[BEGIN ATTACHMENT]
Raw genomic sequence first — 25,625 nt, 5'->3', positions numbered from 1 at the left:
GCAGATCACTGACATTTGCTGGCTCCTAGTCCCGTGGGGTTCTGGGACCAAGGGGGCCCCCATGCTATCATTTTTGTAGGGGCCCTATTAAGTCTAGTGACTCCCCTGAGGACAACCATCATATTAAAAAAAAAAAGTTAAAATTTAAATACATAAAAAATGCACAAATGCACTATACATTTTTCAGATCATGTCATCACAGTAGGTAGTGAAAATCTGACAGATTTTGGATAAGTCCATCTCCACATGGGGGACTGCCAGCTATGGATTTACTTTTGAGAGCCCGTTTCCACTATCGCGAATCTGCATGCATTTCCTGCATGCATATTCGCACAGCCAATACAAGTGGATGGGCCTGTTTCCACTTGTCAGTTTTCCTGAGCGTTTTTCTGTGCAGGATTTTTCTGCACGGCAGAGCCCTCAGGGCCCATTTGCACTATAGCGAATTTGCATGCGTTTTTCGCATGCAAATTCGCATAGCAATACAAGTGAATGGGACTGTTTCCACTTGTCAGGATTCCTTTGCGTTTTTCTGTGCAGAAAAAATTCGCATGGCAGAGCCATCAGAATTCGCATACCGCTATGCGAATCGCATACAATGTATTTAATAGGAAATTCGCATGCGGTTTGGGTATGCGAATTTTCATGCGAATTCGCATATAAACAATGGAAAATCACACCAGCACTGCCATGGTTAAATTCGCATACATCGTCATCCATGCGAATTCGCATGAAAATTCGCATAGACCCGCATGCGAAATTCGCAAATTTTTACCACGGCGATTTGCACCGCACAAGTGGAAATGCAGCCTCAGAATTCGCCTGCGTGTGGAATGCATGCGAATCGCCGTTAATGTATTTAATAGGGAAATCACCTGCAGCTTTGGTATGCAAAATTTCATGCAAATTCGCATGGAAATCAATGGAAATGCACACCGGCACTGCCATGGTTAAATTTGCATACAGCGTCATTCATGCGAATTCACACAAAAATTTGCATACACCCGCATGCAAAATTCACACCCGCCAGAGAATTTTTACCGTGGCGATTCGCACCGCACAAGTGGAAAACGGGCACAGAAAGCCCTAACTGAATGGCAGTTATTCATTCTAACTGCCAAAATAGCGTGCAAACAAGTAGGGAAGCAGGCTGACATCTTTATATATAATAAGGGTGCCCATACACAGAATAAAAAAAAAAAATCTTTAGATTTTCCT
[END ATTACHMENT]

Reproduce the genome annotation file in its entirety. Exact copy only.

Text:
Raw genomic sequence first — 25,625 nt, 5'->3', positions numbered from 1 at the left:
GCAGATCACTGACATTTGCTGGCTCCTAGTCCCGTGGGGTTCTGGGACCAAGGGGGCCCCCATGCTATCATTTTTGTAGGGGCCCTATTAAGTCTAGTGACTCCCCTGAGGACAACCATCATATTAAAAAAAAAAAGTTAAAATTTAAATACATAAAAAATGCACAAATGCACTATACATTTTTCAGATCATGTCATCACAGTAGGTAGTGAAAATCTGACAGATTTTGGATAAGTCCATCTCCACATGGGGGACTGCCAGCTATGGATTTACTTTTGAGAGCCCGTTTCCACTATCGCGAATCTGCATGCATTTCCTGCATGCATATTCGCACAGCCAATACAAGTGGATGGGCCTGTTTCCACTTGTCAGTTTTCCTGAGCGTTTTTCTGTGCAGGATTTTTCTGCACGGCAGAGCCCTCAGGGCCCATTTGCACTATAGCGAATTTGCATGCGTTTTTCGCATGCAAATTCGCATAGCAATACAAGTGAATGGGACTGTTTCCACTTGTCAGGATTCCTTTGCGTTTTTCTGTGCAGAAAAAATTCGCATGGCAGAGCCATCAGAATTCGCATACCGCTATGCGAATCGCATACAATGTATTTAATAGGAAATTCGCATGCGGTTTGGGTATGCGAATTTTCATGCGAATTCGCATATAAACAATGGAAAATCACACCAGCACTGCCATGGTTAAATTCGCATACATCGTCATCCATGCGAATTCGCATGAAAATTCGCATAGACCCGCATGCGAAATTCGCAAATTTTTACCACGGCGATTTGCACCGCACAAGTGGAAATGCAGCCTCAGAATTCGCCTGCGTGTGGAATGCATGCGAATCGCCGTTAATGTATTTAATAGGGAAATCACCTGCAGCTTTGGTATGCAAAATTTCATGCAAATTCGCATGGAAATCAATGGAAATGCACACCGGCACTGCCATGGTTAAATTTGCATACAGCGTCATTCATGCGAATTCACACAAAAATTTGCATACACCCGCATGCAAAATTCACACCCGCCAGAGAATTTTTACCGTGGCGATTCGCACCGCACAAGTGGAAAACGGGCACAGAAAGCCCTAACTGAATGGCAGTTATTCATTCTAACTGCCAAAATAGCGTGCAAACAAGTAGGGAAGCAGGCTGACATCTTTATATATAATAAGGGTGCCCATACACAGAATAAAAAAAAAAAATCTTTAGATTTTCCT